Change Maker From Thunder Bay
THUNDER BAY – Thunder Bay has a growing impact on our world. From the efforts of the Global Conscience Circle, the many outreach programs across the city that help around the world, and a Conrad Koczorowski, a local and international volunteer.
The Ontario Council for International Co-operation reports on the efforts of people in our province who are making a difference around the world.
The OCIC states, “Conrad Koczorowski has a long history of community engagement, from rebuilding computers for families who couldn’t afford one, to volunteering hundreds of hours in the paediatric department of a Thunder Bay hospital.
“As a PhD student, Conrad realized he wanted to apply his experience and research skills in a way that might make a concrete impact. His search led him to a research position based in Uganda with the African Medical & Research Foundation (AMREF), an organization that works to address critical health challenges by raising funds, providing project support, building capacity, raising awareness, and engaging the Canadian public in African health development”.
Conrad applied, thinking it was a long shot, but before he knew it he was boarding a plane to Kampala. During his six-month International Youth Internship (IYIP) placement Conrad worked on a number of maternal health projects, confirming his belief that health is the most important place to start in development.
“Without health you can’t even think about other issues of development”, states Kocorowski.
The high maternal death rate in Uganda is a result of poor access to information and healthcare, a Millennium Development Goal that in Conrad’s opinion, “still has a long way to go.”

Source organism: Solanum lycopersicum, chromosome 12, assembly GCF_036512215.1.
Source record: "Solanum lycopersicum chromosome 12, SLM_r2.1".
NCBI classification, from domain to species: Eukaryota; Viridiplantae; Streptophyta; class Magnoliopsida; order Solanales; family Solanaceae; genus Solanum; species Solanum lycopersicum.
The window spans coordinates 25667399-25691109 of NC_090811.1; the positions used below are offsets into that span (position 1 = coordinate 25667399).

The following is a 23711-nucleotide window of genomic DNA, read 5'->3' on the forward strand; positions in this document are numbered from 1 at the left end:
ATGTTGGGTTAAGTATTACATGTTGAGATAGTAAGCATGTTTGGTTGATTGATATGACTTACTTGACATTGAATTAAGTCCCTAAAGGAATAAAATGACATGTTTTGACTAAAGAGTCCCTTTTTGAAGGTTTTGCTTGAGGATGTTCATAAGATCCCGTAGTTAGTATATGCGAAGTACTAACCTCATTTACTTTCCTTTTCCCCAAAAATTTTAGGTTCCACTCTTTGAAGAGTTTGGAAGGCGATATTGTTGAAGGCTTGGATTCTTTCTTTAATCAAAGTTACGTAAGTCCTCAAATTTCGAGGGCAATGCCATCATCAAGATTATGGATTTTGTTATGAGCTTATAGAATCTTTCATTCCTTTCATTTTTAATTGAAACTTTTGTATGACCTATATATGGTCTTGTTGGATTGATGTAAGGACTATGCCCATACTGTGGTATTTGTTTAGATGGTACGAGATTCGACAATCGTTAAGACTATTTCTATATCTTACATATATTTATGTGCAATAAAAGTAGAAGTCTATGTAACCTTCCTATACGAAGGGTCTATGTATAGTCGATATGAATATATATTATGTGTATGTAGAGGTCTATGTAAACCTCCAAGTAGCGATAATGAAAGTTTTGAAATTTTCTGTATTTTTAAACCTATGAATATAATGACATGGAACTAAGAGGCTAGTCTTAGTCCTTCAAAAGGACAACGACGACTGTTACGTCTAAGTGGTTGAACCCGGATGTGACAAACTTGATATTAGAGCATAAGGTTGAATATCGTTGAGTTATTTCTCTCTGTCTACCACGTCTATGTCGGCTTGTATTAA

“Conrad noted a marked difference in healthcare access between Kampala and the rural areas he worked in the northern and eastern parts of the country – parts of Uganda where the remnants of civil war were evident. He was continually learning from his colleagues how these differences impacted the way AMREF carried out its work”.
“While in Uganda Conrad also learned firsthand about the door-to-door efforts of community health workers in rural communities, and witnessed the benefits of having someone in the community as a resource. Looking back on his own experience growing up in a small community outside of Thunder Bay, he saw parallels to tele-health initiatives in Ontario, but with a greater focus on building personal relationships”.
Conrad is thrilled to have found a way to meaningfully apply his academic skills, and hopes to continue working on health initiatives in East Africa, with a long-term goal of bringing his skills back to Canada.